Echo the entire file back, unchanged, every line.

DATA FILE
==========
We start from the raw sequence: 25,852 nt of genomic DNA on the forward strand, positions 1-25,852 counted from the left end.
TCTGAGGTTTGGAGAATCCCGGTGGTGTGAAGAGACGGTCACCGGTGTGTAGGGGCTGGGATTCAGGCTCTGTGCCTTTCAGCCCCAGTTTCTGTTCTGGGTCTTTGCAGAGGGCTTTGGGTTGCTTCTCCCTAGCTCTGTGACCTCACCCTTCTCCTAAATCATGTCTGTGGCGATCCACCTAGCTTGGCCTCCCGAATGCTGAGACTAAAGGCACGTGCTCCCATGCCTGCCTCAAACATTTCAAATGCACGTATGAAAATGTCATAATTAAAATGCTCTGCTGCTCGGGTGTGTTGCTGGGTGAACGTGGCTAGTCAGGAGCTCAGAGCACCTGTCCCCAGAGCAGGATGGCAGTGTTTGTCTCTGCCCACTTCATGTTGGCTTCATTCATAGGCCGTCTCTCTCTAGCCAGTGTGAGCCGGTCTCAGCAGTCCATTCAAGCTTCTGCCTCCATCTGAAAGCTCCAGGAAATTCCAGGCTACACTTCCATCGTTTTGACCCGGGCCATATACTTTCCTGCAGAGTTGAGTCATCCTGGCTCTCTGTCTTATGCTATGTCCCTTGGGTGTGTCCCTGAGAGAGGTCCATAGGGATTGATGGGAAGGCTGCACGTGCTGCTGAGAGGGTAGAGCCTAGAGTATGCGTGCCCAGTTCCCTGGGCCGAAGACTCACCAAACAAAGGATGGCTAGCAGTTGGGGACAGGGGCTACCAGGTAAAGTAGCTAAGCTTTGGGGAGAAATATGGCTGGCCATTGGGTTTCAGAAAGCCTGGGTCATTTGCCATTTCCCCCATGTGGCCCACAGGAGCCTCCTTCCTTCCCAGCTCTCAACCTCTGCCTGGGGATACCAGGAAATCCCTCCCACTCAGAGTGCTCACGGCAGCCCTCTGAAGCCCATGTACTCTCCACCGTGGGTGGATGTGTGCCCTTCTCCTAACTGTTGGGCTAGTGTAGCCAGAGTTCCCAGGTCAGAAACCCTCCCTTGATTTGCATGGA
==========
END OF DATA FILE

We start from the raw sequence: 25,852 nt of genomic DNA on the forward strand, positions 1-25,852 counted from the left end.
TCTGAGGTTTGGAGAATCCCGGTGGTGTGAAGAGACGGTCACCGGTGTGTAGGGGCTGGGATTCAGGCTCTGTGCCTTTCAGCCCCAGTTTCTGTTCTGGGTCTTTGCAGAGGGCTTTGGGTTGCTTCTCCCTAGCTCTGTGACCTCACCCTTCTCCTAAATCATGTCTGTGGCGATCCACCTAGCTTGGCCTCCCGAATGCTGAGACTAAAGGCACGTGCTCCCATGCCTGCCTCAAACATTTCAAATGCACGTATGAAAATGTCATAATTAAAATGCTCTGCTGCTCGGGTGTGTTGCTGGGTGAACGTGGCTAGTCAGGAGCTCAGAGCACCTGTCCCCAGAGCAGGATGGCAGTGTTTGTCTCTGCCCACTTCATGTTGGCTTCATTCATAGGCCGTCTCTCTCTAGCCAGTGTGAGCCGGTCTCAGCAGTCCATTCAAGCTTCTGCCTCCATCTGAAAGCTCCAGGAAATTCCAGGCTACACTTCCATCGTTTTGACCCGGGCCATATACTTTCCTGCAGAGTTGAGTCATCCTGGCTCTCTGTCTTATGCTATGTCCCTTGGGTGTGTCCCTGAGAGAGGTCCATAGGGATTGATGGGAAGGCTGCACGTGCTGCTGAGAGGGTAGAGCCTAGAGTATGCGTGCCCAGTTCCCTGGGCCGAAGACTCACCAAACAAAGGATGGCTAGCAGTTGGGGACAGGGGCTACCAGGTAAAGTAGCTAAGCTTTGGGGAGAAATATGGCTGGCCATTGGGTTTCAGAAAGCCTGGGTCATTTGCCATTTCCCCCATGTGGCCCACAGGAGCCTCCTTCCTTCCCAGCTCTCAACCTCTGCCTGGGGATACCAGGAAATCCCTCCCACTCAGAGTGCTCACGGCAGCCCTCTGAAGCCCATGTACTCTCCACCGTGGGTGGATGTGTGCCCTTCTCCTAACTGTTGGGCTAGTGTAGCCAGAGTTCCCAGGTCAGAAACCCTCCCTTGATTTGCATGGA